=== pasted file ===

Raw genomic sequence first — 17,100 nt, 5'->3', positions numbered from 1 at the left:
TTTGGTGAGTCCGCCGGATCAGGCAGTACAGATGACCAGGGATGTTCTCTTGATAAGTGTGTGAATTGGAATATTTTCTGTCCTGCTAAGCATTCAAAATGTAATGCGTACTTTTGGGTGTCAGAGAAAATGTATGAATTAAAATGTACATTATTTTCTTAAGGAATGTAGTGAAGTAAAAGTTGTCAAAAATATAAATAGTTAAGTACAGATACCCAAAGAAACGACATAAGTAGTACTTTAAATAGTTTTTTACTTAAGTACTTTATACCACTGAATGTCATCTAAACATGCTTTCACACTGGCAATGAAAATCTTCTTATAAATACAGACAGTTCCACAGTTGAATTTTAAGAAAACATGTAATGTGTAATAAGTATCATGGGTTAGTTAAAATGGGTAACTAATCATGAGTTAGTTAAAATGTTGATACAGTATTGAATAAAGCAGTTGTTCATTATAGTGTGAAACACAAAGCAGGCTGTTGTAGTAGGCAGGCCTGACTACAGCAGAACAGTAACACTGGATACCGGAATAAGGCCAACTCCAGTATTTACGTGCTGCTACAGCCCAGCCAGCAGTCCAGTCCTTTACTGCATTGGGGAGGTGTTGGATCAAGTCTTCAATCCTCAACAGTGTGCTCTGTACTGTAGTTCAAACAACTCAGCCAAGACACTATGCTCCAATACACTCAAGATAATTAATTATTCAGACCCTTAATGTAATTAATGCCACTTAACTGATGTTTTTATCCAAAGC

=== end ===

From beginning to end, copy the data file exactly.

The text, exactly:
Raw genomic sequence first — 17,100 nt, 5'->3', positions numbered from 1 at the left:
TTTGGTGAGTCCGCCGGATCAGGCAGTACAGATGACCAGGGATGTTCTCTTGATAAGTGTGTGAATTGGAATATTTTCTGTCCTGCTAAGCATTCAAAATGTAATGCGTACTTTTGGGTGTCAGAGAAAATGTATGAATTAAAATGTACATTATTTTCTTAAGGAATGTAGTGAAGTAAAAGTTGTCAAAAATATAAATAGTTAAGTACAGATACCCAAAGAAACGACATAAGTAGTACTTTAAATAGTTTTTTACTTAAGTACTTTATACCACTGAATGTCATCTAAACATGCTTTCACACTGGCAATGAAAATCTTCTTATAAATACAGACAGTTCCACAGTTGAATTTTAAGAAAACATGTAATGTGTAATAAGTATCATGGGTTAGTTAAAATGGGTAACTAATCATGAGTTAGTTAAAATGTTGATACAGTATTGAATAAAGCAGTTGTTCATTATAGTGTGAAACACAAAGCAGGCTGTTGTAGTAGGCAGGCCTGACTACAGCAGAACAGTAACACTGGATACCGGAATAAGGCCAACTCCAGTATTTACGTGCTGCTACAGCCCAGCCAGCAGTCCAGTCCTTTACTGCATTGGGGAGGTGTTGGATCAAGTCTTCAATCCTCAACAGTGTGCTCTGTACTGTAGTTCAAACAACTCAGCCAAGACACTATGCTCCAATACACTCAAGATAATTAATTATTCAGACCCTTAATGTAATTAATGCCACTTAACTGATGTTTTTATCCAAAGC